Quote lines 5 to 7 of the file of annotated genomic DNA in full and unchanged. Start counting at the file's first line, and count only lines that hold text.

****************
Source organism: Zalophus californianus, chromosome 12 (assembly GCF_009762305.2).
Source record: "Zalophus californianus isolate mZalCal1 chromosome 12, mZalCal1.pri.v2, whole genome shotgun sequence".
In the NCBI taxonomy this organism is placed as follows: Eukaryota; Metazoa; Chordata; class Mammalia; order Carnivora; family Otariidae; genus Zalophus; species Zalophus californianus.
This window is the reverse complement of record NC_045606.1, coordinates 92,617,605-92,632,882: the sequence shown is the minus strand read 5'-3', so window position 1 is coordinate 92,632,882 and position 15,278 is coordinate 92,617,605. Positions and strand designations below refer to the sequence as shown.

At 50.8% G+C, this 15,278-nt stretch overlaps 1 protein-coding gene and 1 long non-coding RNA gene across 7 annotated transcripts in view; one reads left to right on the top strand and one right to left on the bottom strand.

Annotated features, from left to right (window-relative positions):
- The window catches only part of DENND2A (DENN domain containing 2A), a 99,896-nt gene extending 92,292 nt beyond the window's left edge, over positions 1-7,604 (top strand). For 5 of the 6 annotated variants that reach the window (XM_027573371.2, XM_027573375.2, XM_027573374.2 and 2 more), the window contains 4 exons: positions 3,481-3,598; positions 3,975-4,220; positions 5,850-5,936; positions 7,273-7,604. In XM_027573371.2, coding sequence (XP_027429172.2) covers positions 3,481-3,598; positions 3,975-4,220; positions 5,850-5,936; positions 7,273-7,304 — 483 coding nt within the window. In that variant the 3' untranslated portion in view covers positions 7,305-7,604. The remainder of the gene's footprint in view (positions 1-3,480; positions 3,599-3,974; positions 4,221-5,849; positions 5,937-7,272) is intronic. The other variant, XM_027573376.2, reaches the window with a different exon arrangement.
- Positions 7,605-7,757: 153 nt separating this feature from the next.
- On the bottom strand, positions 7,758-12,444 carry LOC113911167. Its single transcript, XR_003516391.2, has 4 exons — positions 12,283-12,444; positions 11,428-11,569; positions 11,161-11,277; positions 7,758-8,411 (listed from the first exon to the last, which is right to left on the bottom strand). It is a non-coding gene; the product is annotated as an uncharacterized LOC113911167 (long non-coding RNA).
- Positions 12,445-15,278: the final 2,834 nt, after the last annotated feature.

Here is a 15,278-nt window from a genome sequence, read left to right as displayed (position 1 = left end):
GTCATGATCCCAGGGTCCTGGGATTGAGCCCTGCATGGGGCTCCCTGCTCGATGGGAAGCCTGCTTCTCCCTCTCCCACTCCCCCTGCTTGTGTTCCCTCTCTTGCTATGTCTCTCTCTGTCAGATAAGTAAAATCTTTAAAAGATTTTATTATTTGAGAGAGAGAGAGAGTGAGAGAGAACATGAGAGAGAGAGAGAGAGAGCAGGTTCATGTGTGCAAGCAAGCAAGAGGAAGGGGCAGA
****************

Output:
At 50.8% G+C, this 15,278-nt stretch overlaps 1 protein-coding gene and 1 long non-coding RNA gene across 7 annotated transcripts in view; one reads left to right on the top strand and one right to left on the bottom strand.

Annotated features, from left to right (window-relative positions):
- The window catches only part of DENND2A (DENN domain containing 2A), a 99,896-nt gene extending 92,292 nt beyond the window's left edge, over positions 1-7,604 (top strand). For 5 of the 6 annotated variants that reach the window (XM_027573371.2, XM_027573375.2, XM_027573374.2 and 2 more), the window contains 4 exons: positions 3,481-3,598; positions 3,975-4,220; positions 5,850-5,936; positions 7,273-7,604. In XM_027573371.2, coding sequence (XP_027429172.2) covers positions 3,481-3,598; positions 3,975-4,220; positions 5,850-5,936; positions 7,273-7,304 — 483 coding nt within the window. In that variant the 3' untranslated portion in view covers positions 7,305-7,604. The remainder of the gene's footprint in view (positions 1-3,480; positions 3,599-3,974; positions 4,221-5,849; positions 5,937-7,272) is intronic. The other variant, XM_027573376.2, reaches the window with a different exon arrangement.